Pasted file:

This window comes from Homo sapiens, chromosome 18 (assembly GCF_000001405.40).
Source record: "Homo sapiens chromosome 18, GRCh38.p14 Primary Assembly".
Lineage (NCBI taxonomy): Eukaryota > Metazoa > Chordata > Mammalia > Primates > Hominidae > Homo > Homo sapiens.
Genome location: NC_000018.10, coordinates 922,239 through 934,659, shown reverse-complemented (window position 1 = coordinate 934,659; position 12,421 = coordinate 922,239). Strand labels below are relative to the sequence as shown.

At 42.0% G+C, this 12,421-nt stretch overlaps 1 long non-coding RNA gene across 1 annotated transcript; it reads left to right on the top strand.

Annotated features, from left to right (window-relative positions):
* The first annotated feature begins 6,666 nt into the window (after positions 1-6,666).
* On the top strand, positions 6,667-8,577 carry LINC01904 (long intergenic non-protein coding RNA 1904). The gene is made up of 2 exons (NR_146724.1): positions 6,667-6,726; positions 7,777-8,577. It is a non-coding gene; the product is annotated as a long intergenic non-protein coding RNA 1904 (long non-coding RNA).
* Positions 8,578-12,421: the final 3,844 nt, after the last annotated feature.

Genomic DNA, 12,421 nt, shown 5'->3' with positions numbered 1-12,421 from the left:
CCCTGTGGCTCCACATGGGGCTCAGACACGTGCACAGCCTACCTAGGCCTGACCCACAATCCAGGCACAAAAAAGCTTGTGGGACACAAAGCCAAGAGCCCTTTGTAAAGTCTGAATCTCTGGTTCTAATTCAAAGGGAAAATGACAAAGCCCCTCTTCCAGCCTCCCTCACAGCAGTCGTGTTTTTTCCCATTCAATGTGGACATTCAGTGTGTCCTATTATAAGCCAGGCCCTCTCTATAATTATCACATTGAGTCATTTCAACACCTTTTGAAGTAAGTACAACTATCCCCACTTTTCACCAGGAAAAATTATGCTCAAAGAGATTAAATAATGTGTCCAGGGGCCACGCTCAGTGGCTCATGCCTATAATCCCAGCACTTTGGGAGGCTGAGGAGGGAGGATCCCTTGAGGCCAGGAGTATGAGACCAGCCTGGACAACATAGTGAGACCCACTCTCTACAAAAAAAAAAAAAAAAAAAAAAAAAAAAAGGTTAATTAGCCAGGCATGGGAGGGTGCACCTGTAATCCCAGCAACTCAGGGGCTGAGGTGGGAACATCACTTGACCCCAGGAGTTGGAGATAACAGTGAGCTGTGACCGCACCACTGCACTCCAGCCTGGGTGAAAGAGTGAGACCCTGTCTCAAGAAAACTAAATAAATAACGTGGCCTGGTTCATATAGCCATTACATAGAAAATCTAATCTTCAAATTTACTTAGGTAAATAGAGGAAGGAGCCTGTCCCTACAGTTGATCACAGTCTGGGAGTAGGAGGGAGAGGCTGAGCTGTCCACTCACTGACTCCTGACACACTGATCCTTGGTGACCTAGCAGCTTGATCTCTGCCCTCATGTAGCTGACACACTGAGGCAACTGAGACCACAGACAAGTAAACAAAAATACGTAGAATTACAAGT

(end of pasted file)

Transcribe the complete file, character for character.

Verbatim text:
This window comes from Homo sapiens, chromosome 18 (assembly GCF_000001405.40).
Source record: "Homo sapiens chromosome 18, GRCh38.p14 Primary Assembly".
Lineage (NCBI taxonomy): Eukaryota > Metazoa > Chordata > Mammalia > Primates > Hominidae > Homo > Homo sapiens.
Genome location: NC_000018.10, coordinates 922,239 through 934,659, shown reverse-complemented (window position 1 = coordinate 934,659; position 12,421 = coordinate 922,239). Strand labels below are relative to the sequence as shown.

At 42.0% G+C, this 12,421-nt stretch overlaps 1 long non-coding RNA gene across 1 annotated transcript; it reads left to right on the top strand.

Annotated features, from left to right (window-relative positions):
* The first annotated feature begins 6,666 nt into the window (after positions 1-6,666).
* On the top strand, positions 6,667-8,577 carry LINC01904 (long intergenic non-protein coding RNA 1904). The gene is made up of 2 exons (NR_146724.1): positions 6,667-6,726; positions 7,777-8,577. It is a non-coding gene; the product is annotated as a long intergenic non-protein coding RNA 1904 (long non-coding RNA).
* Positions 8,578-12,421: the final 3,844 nt, after the last annotated feature.

Genomic DNA, 12,421 nt, shown 5'->3' with positions numbered 1-12,421 from the left:
CCCTGTGGCTCCACATGGGGCTCAGACACGTGCACAGCCTACCTAGGCCTGACCCACAATCCAGGCACAAAAAAGCTTGTGGGACACAAAGCCAAGAGCCCTTTGTAAAGTCTGAATCTCTGGTTCTAATTCAAAGGGAAAATGACAAAGCCCCTCTTCCAGCCTCCCTCACAGCAGTCGTGTTTTTTCCCATTCAATGTGGACATTCAGTGTGTCCTATTATAAGCCAGGCCCTCTCTATAATTATCACATTGAGTCATTTCAACACCTTTTGAAGTAAGTACAACTATCCCCACTTTTCACCAGGAAAAATTATGCTCAAAGAGATTAAATAATGTGTCCAGGGGCCACGCTCAGTGGCTCATGCCTATAATCCCAGCACTTTGGGAGGCTGAGGAGGGAGGATCCCTTGAGGCCAGGAGTATGAGACCAGCCTGGACAACATAGTGAGACCCACTCTCTACAAAAAAAAAAAAAAAAAAAAAAAAAAAAAGGTTAATTAGCCAGGCATGGGAGGGTGCACCTGTAATCCCAGCAACTCAGGGGCTGAGGTGGGAACATCACTTGACCCCAGGAGTTGGAGATAACAGTGAGCTGTGACCGCACCACTGCACTCCAGCCTGGGTGAAAGAGTGAGACCCTGTCTCAAGAAAACTAAATAAATAACGTGGCCTGGTTCATATAGCCATTACATAGAAAATCTAATCTTCAAATTTACTTAGGTAAATAGAGGAAGGAGCCTGTCCCTACAGTTGATCACAGTCTGGGAGTAGGAGGGAGAGGCTGAGCTGTCCACTCACTGACTCCTGACACACTGATCCTTGGTGACCTAGCAGCTTGATCTCTGCCCTCATGTAGCTGACACACTGAGGCAACTGAGACCACAGACAAGTAAACAAAAATACGTAGAATTACAAGT